While BPP has a technology school, it also operates in sectors including law, nursing, banking and accounting. “Our surveys of employers are suggesting they want to see more resilience, self-management and agility in the people they employ,” says Tim, “so we mustn’t miss the development of human skills for working with technology in this new environment.”
New models of delivery, please
It’s reckoned that six per cent of global GDP is now spent on education, but Tim says that much of this is being spent on an old teaching and learning model, with investments in physical infrastructure. “At BPP, we’ve adopted a slightly different approach through a more distributed campus model so that we can meet the needs of national employers who employ people everywhere,” he explains. “But we also put a lot of our effort into building our digital infrastructure. At present, just a tiny fraction – less than 4% – of global educational resources are directed towards technology. That’s much too low, when there is a massive digital infrastructure that needs to be built.”
For Paul, the old model of front-loading your education between the ages of 18 and 21 is too costly, time-intensive and inflexible. “You're probably going to need to come back to education in some format through your career because your job or role may change,” he says, “so for me, credit-bearing micro credentials will be increasingly important, if funding can be tailored to keep pace with them.”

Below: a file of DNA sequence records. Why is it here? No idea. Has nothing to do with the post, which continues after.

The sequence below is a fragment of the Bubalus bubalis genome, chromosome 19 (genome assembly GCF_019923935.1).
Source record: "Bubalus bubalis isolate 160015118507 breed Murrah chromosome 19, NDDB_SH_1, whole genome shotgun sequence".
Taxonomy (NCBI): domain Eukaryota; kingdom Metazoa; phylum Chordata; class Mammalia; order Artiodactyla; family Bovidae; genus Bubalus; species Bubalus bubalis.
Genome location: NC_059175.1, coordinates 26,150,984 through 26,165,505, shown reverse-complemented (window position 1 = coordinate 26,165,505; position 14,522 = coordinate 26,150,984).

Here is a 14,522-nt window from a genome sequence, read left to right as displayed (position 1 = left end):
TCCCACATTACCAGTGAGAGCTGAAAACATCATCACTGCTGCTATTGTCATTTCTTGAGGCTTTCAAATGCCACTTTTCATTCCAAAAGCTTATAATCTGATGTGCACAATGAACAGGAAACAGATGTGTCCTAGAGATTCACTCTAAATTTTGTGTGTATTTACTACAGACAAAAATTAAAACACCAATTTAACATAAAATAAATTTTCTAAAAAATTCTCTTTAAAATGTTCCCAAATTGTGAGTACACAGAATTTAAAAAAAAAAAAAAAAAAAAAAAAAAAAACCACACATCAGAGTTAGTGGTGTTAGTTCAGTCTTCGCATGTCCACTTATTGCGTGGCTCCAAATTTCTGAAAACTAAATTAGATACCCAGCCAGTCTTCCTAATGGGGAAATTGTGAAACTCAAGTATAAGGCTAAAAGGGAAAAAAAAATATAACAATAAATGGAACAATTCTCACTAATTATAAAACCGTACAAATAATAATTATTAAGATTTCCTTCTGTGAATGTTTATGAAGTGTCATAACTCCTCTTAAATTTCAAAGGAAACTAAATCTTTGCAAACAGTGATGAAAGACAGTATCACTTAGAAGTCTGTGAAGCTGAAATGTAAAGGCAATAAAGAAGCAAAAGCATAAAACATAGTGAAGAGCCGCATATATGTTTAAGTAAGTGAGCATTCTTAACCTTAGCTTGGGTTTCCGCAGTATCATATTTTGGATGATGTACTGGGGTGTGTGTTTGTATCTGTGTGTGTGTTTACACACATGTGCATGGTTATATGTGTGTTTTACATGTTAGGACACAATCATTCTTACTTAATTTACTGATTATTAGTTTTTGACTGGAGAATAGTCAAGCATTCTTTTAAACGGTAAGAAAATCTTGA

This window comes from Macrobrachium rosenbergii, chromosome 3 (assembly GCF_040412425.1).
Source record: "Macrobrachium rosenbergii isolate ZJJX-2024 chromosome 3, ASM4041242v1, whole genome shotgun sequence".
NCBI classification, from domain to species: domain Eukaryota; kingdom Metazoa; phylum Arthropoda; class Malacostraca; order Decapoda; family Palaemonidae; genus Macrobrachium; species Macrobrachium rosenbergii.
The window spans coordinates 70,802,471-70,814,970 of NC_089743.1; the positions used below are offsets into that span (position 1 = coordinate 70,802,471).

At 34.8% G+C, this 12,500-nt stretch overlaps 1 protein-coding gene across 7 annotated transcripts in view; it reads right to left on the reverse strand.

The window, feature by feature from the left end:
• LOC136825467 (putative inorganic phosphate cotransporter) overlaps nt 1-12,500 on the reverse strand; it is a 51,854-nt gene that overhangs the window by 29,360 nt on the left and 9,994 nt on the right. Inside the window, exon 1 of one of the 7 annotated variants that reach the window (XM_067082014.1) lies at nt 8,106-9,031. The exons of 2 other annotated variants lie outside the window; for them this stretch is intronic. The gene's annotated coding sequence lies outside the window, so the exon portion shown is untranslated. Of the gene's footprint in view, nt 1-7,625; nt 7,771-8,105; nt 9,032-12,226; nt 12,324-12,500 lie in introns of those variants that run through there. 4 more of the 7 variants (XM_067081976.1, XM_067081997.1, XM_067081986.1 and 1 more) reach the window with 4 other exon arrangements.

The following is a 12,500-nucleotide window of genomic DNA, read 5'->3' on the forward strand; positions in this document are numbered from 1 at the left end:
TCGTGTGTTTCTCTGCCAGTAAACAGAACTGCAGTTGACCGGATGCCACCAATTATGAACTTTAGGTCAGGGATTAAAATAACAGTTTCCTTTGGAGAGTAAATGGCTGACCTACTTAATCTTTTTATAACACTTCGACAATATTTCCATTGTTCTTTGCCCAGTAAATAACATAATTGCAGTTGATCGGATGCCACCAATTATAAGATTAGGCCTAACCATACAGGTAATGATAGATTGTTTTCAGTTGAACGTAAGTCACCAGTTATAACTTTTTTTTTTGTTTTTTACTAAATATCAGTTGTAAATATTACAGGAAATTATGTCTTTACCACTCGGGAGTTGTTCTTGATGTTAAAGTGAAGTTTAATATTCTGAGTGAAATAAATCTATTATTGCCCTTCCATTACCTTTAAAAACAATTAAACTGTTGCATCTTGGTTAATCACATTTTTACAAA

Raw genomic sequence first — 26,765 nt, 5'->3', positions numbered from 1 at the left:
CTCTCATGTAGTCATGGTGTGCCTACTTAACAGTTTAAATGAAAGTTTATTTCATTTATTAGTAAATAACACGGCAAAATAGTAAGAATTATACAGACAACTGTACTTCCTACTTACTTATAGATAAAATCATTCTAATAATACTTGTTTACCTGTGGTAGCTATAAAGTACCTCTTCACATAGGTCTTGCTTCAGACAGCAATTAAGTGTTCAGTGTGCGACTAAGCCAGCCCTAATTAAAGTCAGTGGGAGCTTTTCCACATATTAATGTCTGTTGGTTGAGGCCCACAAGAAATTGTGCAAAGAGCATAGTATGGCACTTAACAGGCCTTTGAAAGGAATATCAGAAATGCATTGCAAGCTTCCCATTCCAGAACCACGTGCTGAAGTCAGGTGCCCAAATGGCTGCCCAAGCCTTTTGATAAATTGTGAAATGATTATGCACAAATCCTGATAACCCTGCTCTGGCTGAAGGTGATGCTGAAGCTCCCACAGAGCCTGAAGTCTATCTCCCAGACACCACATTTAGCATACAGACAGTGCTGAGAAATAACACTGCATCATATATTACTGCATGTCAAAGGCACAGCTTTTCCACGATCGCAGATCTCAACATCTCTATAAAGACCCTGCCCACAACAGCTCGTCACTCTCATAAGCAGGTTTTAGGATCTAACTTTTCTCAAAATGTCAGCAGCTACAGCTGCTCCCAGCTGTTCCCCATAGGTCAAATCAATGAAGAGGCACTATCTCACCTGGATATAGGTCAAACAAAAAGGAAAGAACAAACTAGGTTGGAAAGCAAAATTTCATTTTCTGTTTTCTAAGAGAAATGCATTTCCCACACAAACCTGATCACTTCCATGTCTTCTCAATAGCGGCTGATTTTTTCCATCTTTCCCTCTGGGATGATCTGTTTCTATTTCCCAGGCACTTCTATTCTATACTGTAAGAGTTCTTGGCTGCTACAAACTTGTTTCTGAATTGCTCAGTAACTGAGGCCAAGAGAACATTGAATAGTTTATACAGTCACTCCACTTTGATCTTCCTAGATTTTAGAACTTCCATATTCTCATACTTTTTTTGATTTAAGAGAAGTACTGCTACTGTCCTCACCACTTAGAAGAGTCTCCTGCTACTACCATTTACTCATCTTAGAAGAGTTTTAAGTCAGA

Nudge employees to reskill
Tim was part of CMI-led trailblazer group on management apprenticeships, and praises their entry-led model, noting that they have become increasingly popular. Paul agrees, and goes on to argue that employers should encourage staff to reskill using programmes like these rather than make them redundant and hire new staff into tech roles. He advocates making the Apprenticeship Levy more flexible, so that it could fund short, intensive bootcamps, as well as longer 12-18 month training programmes. Shorter courses often attract a wider, more diverse group of learners, he says.
“Nationwide Building Society, for instance, takes people who used to work in branches, and make them DevOps engineers just 14 weeks later,” Paul says. “It takes quite a lot of planning but if the government could nudge and reward companies to do that kind of reskilling, it's just so much better for everyone.”
Put employers back in the driving seat
Tim is also a fan of the Apprenticeship Levy, but says that the government needs to be reminded that employers are best placed to identify the skills gaps to direct the money to supporting training in those areas. “Because the initial numbers didn't take off as fast as people wanted, there has been more government interference, more attempts to tell people what they should be doing and which courses are OK to study,” he says. “Put the employers back in the driving seat and allow them to invest where they feel it is really needed.”
Paul agrees: “We'd love to offer employers more of a smorgasbord of what matters to them, but the standards don't currently allow that,” he says. “We’ve got to move more towards pulling employers into the creation of content and having standards which are more flexible and can ensure the training offered can fit alongside people's lives, their jobs, family and responsibilities.”